We’ve been tagging and tracking fish for literally decades. Over those years, there has been a distinct pattern that repeats and repeats.
But in the last several years, that pattern is no longer there. This is Rick Goche. He’s been fishing since he was 13.
Today, he’s the owner of Sacred Sea Tuna, a family-owned Albacore canned tuna business. Rick is just a small part of the massive $40 billion tuna industry, according to its latest tracking from NOAA.
The US imported over 637 million pounds of tuna in 2020. Nearly 71% of that was canned.
The union is around $4 to $4.5 billion, and it has been growing quite nicely over the past two years. But despite its vast scale, the canned tuna industry has faced some serious challenges since 2000.
Per capita consumption has dropped by more than 45%, a decline mainly triggered by shifting consumer preferences.
The CEO of Bumblebee ended up getting indicted and then convicted for price fixing. All sorts of things are going on.
This is a $40 billion industry, so unsustainable, illegal, unregulated, and unreported fishing is a major concern.
inner workings of the $40 billion tuna industry. over 100 miles from the nearest ocean. In the heart of Georgia’s countryside lies one of America’s largest canned tuna processing facilities.
Chicken of the Sea I’m standing in front of our giant drive-in freezer. These frozen pallets are brought in through the Port of Savannah, where we receive them from processing plants all over the country.
Most of our fish are processed in Thailand, but we also receive fish processed from other areas of the world.
Most major tuna brands, like Chicken of the Sea and Wild Planet, do not have their own dedicated fishing fleets.
Instead, fishing is outsourced to third-party suppliers. We don’t have any fishing boats on this one. So we are buying all our fish from third-party suppliers, and we don’t control them at all.
Of course we are significant because we are producing maybe one can out of four or five within the world. Canned tuna has been a staple in American pantries for years, and for good reason.
It’s cheap and loaded with protein. The process of how it gets into American homes looks something like this: The Thai Union and other similar entities primarily gather tuna from global fishing fleets and tuna-rich zones.
Fishing vessels spend days or even weeks catching fish before returning to ports. Some even prolong their time at sea using transshipment, a process where they offload their catch to a carrier ship, resupply, and head back out for more.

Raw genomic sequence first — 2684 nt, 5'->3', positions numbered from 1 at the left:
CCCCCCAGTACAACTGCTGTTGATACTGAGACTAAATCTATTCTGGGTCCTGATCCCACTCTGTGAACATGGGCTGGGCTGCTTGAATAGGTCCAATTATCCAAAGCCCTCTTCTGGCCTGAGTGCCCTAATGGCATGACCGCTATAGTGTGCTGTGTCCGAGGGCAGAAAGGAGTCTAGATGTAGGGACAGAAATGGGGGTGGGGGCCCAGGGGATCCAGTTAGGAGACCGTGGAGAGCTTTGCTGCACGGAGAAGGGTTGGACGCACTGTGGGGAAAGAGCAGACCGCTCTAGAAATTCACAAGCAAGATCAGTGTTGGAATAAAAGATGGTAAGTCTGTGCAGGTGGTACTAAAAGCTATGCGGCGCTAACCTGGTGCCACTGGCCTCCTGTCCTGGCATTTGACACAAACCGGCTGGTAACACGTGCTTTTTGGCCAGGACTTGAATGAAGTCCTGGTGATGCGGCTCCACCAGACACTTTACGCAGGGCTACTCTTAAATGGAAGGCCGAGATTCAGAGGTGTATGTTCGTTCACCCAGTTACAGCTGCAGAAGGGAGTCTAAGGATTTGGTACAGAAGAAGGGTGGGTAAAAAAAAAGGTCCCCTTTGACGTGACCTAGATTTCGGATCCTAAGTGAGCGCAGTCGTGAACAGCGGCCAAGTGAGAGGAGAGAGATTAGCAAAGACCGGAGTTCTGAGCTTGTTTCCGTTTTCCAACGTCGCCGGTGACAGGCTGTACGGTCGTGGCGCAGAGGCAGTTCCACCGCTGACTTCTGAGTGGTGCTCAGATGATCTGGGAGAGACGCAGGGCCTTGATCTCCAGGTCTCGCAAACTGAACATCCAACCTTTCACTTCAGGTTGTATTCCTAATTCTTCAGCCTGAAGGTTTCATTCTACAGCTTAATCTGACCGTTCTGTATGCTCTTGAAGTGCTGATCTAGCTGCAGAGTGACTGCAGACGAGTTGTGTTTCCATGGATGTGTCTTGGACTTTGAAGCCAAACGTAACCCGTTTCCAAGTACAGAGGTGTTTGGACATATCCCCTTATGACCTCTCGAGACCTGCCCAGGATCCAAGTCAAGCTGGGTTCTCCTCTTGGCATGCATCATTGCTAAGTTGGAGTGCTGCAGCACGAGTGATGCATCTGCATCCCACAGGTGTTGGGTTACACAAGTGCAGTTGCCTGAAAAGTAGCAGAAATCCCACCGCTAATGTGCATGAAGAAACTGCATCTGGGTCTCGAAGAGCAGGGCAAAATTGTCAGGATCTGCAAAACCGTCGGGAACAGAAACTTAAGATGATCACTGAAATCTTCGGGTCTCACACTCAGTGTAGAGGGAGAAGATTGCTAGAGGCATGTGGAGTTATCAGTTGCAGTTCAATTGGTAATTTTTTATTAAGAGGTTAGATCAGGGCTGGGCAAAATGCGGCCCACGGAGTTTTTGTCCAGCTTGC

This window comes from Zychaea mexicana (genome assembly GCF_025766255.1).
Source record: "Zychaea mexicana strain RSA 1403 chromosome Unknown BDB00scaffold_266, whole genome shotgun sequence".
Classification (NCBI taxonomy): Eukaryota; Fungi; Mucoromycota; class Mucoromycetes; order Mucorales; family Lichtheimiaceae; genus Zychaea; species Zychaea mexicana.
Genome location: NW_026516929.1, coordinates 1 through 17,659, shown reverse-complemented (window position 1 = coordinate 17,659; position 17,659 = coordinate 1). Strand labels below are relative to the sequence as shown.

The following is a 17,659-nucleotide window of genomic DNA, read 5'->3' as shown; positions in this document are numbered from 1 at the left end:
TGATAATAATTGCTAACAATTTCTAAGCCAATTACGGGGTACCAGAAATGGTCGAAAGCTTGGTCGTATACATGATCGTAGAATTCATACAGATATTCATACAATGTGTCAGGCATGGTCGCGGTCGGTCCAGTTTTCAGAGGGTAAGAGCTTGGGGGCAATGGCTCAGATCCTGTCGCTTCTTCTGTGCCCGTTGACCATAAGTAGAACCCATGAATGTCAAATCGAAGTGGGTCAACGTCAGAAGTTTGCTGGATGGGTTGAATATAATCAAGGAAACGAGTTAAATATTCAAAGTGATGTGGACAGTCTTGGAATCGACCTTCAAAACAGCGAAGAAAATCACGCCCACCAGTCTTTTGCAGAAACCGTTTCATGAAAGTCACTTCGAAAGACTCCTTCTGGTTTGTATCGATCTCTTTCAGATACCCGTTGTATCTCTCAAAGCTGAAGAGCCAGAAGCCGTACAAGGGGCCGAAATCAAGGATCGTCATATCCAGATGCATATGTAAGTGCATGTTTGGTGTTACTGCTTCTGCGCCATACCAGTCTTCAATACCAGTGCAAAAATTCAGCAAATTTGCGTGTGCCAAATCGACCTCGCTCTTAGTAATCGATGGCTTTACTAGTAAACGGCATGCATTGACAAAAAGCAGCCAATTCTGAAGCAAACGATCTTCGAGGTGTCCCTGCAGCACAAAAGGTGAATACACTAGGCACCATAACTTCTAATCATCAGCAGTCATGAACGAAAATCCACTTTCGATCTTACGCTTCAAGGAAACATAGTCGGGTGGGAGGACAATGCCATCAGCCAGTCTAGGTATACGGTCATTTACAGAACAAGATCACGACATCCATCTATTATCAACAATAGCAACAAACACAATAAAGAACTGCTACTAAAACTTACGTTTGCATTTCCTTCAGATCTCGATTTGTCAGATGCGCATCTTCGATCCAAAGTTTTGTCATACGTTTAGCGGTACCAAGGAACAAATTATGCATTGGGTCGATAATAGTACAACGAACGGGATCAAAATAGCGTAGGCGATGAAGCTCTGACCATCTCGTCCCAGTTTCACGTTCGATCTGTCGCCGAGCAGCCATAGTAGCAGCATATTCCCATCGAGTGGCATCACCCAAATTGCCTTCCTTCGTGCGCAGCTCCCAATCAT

The tuna shipped from Thailand is then cooked at the Chicken of the Seas canning facility to about 38 degrees. It’s then unwrapped from its plastic casing and cut to size for cans filled with brine, oil, or water.
Then it is pressure-cooked in its retort process, where about 18,000 cans are cooked at a time. Once the tuna is done cooking, it’s ready for shipping. But there are other ways to prepare canned tuna for the masses.
Just take Wild Planet’s approach. So I began canning tuna in 1999 with just pure tuna in the can with only salt, no water, and no oil, and that cooked in the can.
And so they have to add water or oil and then cook it again in the sterilization process. Catching tuna is exceptionally challenging.
Thai Union Group
even for the largest tuna processor and exporter, Thai Union Group, which brought in $4.3 billion in 2022.
Vessel costs are rising, import tariffs are pricey, oil prices are constantly fluctuating, and tuna migration patterns are becoming unpredictable.
When you head out on the open water and you are trying to catch something that may or may not be there and trying to follow it around the globe, you get it back to your point of origin, have it processed, and then ship it out.
It’s just a much more dynamic space; you know, it’s not a high-margin business. Thai Union brought over $980 million in revenue and a 3% profit margin in the second quarter of 2023.
Overall, our operating margin stood at around 4.56% during the good year. If you’re not performing well, if you’re not efficient in your operations, then you will lose some ground.
Despite being a tight-margin industry, tuna companies like Thai Union have faced dwindling US consumption rates for decades, plateauing from 2016 to 2018. From 2016 to 2018, there was an oversupply of tuna simply because the trends weren’t in the favor of consumption.
But in 2020, there was a high demand for tuna. A big part of that surge was the pandemic, as consumers flocked to this affordable, protein-packed staple.
pushing consumption rates to their highest since 2011. That translated to a near 19% profit spike for Thai Union in 2020, with consumption growing about 18% from the previous year.